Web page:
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Vision Express donates £20,000 at Childhood Eye Cancer Trust event

News posted: 30/09/2017

A group of 27 volunteers who have battled a rare cancer and campaigned to raise awareness of the condition have been recognised at a special charity event.

(L-R) Patrick Tonks, CHECT CEO, receives the £20,000 cheque from Vision Express’s Sally Scantlebury and Nicole Goss

(L-R) Patrick Tonks, CHECT CEO, receives the £20,000 cheque from Vision Express’s Sally Scantlebury and Nicole Goss

Vision Express paid tribute to the retinoblastoma (Rb) survivors for the vital role they’ve played as ambassadors for the Childhood Eye Cancer Trust (CHECT), rallying support at approximately 95 store openings and fundraising events across the UK. The prize-giving event was held to celebrate the Childhood Eye Cancer Trust’s 30-year milestone, with Vision Express taking to the stage to honour the survivors who have touched the lives of so many employees and customers over the past seven years.

Around one child a week is diagnosed with the aggressive cancer retinoblastoma in the UK, and in many cases children will need to have an eye removed to stop the cancer spreading and save their life. Around 98 per cent will survive but early diagnosis is crucial.

Sebastian Burrell with his mum Pippa Burrell (right) and Vision Express optical assistant Brooke Barnett (left)

Each member of the inspirational group – the youngest of which is just nineteen months old (Sebastian Burrell) – was handed a medal and will receive a pair of custom-made protective sports goggles, to give them added confidence to participate in sports and physical pursuits.

Following the awards presentation, Vision Express presented CHECT CEO Patrick Tonks with a cheque for £20,000 representing the donations received in hundreds of Vision Express stores across the UK over recent months.

Sebastian, nicknamed ‘Super Seb’, recently helped relaunch the Southampton Vision Express store. He was diagnosed with Rb in both of his eyes in October 2016 when he was just nine months old, after his parents spotted a squint. He has since undergone seven doses of chemotherapy and has limited sight.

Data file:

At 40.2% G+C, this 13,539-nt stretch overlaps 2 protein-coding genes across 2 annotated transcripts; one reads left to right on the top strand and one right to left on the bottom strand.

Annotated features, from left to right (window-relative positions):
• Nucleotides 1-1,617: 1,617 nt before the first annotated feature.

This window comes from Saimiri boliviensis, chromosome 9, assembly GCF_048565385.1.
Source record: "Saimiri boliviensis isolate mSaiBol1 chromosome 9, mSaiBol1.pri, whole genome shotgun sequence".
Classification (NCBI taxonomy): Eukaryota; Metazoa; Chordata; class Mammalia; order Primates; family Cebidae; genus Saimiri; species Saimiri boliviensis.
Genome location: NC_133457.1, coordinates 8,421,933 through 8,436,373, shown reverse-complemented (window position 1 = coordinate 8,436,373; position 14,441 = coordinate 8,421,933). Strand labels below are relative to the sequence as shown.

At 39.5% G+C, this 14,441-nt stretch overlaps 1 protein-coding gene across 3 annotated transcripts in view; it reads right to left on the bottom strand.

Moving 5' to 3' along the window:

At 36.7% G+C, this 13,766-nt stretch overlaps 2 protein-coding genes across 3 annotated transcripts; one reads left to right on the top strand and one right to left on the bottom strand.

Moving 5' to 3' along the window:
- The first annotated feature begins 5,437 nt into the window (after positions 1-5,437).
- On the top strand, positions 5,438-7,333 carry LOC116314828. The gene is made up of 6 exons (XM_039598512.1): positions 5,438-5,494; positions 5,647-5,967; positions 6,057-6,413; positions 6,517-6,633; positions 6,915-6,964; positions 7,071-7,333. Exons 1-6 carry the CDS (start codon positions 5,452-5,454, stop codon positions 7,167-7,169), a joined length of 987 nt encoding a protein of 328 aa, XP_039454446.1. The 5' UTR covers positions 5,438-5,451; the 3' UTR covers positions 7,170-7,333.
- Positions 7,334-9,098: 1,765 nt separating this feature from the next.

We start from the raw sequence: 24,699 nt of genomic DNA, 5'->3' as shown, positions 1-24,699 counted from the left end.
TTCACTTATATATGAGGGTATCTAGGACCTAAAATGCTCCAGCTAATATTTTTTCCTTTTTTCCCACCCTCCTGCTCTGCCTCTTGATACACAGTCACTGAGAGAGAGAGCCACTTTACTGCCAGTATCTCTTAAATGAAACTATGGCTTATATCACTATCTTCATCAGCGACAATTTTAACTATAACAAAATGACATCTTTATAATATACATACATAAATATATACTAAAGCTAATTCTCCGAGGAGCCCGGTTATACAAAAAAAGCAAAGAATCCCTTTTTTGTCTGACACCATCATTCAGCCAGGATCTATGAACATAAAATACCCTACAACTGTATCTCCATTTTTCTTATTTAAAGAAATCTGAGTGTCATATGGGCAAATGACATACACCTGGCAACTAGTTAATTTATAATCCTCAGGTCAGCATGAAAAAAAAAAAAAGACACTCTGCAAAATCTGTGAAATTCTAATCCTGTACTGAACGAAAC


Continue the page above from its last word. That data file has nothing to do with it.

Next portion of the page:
Eliza Deacon and her mum Lucy Deacon

Eliza Deacon and her mum Lucy Deacon

Brave toddler Eliza Deakin made medical history following her diagnosis at two months old. Now four, Eliza was the first in the UK to receive intra-vitreal chemotherapy (delivered directly into the eye) in a bid to control the tumours and save her sight. Despite ongoing treatment, Eliza is a committed ambassador and has taken centre stage to support Vision Express events in Bradford, Baildon and Penrith.

Fintan Morley-Smith and his Buddy Dog Audrey

Fintan Morley-Smith and his Buddy Dog Audrey

Fintan Morley-Smith, aged 10, had life-saving surgery to remove both his eyes after battling the rare eye cancer for the first six years of his life. Now cancer-free, he wears artificial eyes and is helped in his everyday life by his ‘buddy dog’ Audrey, who accompanied Fintan recently to open a new-look Vision Express store in Aylesbury.

Rob Carmichael, from Vision Express, who awarded the courageous youngsters their medals, said: “It is really important to publicly pay tribute to the ambassadors and thank them for their support as we do our best to raise money and awareness for what is such a devastating condition. We’re honoured to have a long-standing and award-winning partnership with CHECT. It’s a charity very close to our hearts, with stores and employees across the UK championing the cause through a whole range of initiatives, in a bid to help them support more families affected.”

CHECT CEO Patrick Tonks added: “Our most recent research shows 86 per cent of parents had either never heard of retinoblastoma or didn’t know much about it. The signs and symptoms of this devastating cancer are subtle so it’s vital that mums and dads are aware, otherwise they could easily be missed. Our partnership with Vision Express is so valuable because it helps spread the word about Rb, educating customers and promoting the importance of an eye test, which is crucial for a speedy diagnosis. The ambassador programme, building relationships between local store teams and cancer survivors is a huge success because it is led by the children and families who have been so directly impacted by retinoblastoma. As a small charity, we receive no government funding, so the financial support we receive from Vision Express plays a crucial role in helping us continue to our work to support families impacted by this aggressive cancer. We can’t thank them enough.”